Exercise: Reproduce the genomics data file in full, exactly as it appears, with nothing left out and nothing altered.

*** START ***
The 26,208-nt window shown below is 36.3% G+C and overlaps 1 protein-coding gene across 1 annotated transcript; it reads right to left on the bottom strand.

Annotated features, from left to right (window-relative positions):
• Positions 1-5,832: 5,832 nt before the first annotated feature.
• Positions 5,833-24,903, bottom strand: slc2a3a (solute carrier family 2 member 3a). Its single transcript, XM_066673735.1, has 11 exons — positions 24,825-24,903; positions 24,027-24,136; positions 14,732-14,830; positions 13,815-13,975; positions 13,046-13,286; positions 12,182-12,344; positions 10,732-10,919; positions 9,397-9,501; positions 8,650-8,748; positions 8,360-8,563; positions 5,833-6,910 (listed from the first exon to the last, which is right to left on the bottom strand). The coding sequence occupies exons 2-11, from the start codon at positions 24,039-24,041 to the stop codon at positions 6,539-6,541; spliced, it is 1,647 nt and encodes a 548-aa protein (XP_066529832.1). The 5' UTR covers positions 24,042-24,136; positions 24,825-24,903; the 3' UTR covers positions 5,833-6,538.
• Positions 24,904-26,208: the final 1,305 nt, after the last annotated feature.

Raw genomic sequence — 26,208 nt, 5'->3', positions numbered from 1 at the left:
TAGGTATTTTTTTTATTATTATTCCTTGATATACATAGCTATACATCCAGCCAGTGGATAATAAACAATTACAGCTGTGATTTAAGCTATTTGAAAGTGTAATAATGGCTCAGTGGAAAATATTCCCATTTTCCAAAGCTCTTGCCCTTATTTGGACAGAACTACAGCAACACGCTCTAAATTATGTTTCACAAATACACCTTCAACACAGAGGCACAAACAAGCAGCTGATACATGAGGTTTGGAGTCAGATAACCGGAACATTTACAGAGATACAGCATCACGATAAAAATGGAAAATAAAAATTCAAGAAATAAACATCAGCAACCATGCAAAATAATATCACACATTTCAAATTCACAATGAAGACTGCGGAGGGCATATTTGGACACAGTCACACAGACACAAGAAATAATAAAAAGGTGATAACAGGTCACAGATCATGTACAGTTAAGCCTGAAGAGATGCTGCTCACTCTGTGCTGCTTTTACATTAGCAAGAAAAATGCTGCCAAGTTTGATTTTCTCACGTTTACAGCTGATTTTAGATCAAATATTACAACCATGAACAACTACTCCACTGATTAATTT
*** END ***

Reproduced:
The 26,208-nt window shown below is 36.3% G+C and overlaps 1 protein-coding gene across 1 annotated transcript; it reads right to left on the bottom strand.

Annotated features, from left to right (window-relative positions):
• Positions 1-5,832: 5,832 nt before the first annotated feature.
• Positions 5,833-24,903, bottom strand: slc2a3a (solute carrier family 2 member 3a). Its single transcript, XM_066673735.1, has 11 exons — positions 24,825-24,903; positions 24,027-24,136; positions 14,732-14,830; positions 13,815-13,975; positions 13,046-13,286; positions 12,182-12,344; positions 10,732-10,919; positions 9,397-9,501; positions 8,650-8,748; positions 8,360-8,563; positions 5,833-6,910 (listed from the first exon to the last, which is right to left on the bottom strand). The coding sequence occupies exons 2-11, from the start codon at positions 24,039-24,041 to the stop codon at positions 6,539-6,541; spliced, it is 1,647 nt and encodes a 548-aa protein (XP_066529832.1). The 5' UTR covers positions 24,042-24,136; positions 24,825-24,903; the 3' UTR covers positions 5,833-6,538.
• Positions 24,904-26,208: the final 1,305 nt, after the last annotated feature.

Raw genomic sequence — 26,208 nt, 5'->3', positions numbered from 1 at the left:
TAGGTATTTTTTTTATTATTATTCCTTGATATACATAGCTATACATCCAGCCAGTGGATAATAAACAATTACAGCTGTGATTTAAGCTATTTGAAAGTGTAATAATGGCTCAGTGGAAAATATTCCCATTTTCCAAAGCTCTTGCCCTTATTTGGACAGAACTACAGCAACACGCTCTAAATTATGTTTCACAAATACACCTTCAACACAGAGGCACAAACAAGCAGCTGATACATGAGGTTTGGAGTCAGATAACCGGAACATTTACAGAGATACAGCATCACGATAAAAATGGAAAATAAAAATTCAAGAAATAAACATCAGCAACCATGCAAAATAATATCACACATTTCAAATTCACAATGAAGACTGCGGAGGGCATATTTGGACACAGTCACACAGACACAAGAAATAATAAAAAGGTGATAACAGGTCACAGATCATGTACAGTTAAGCCTGAAGAGATGCTGCTCACTCTGTGCTGCTTTTACATTAGCAAGAAAAATGCTGCCAAGTTTGATTTTCTCACGTTTACAGCTGATTTTAGATCAAATATTACAACCATGAACAACTACTCCACTGATTAATTT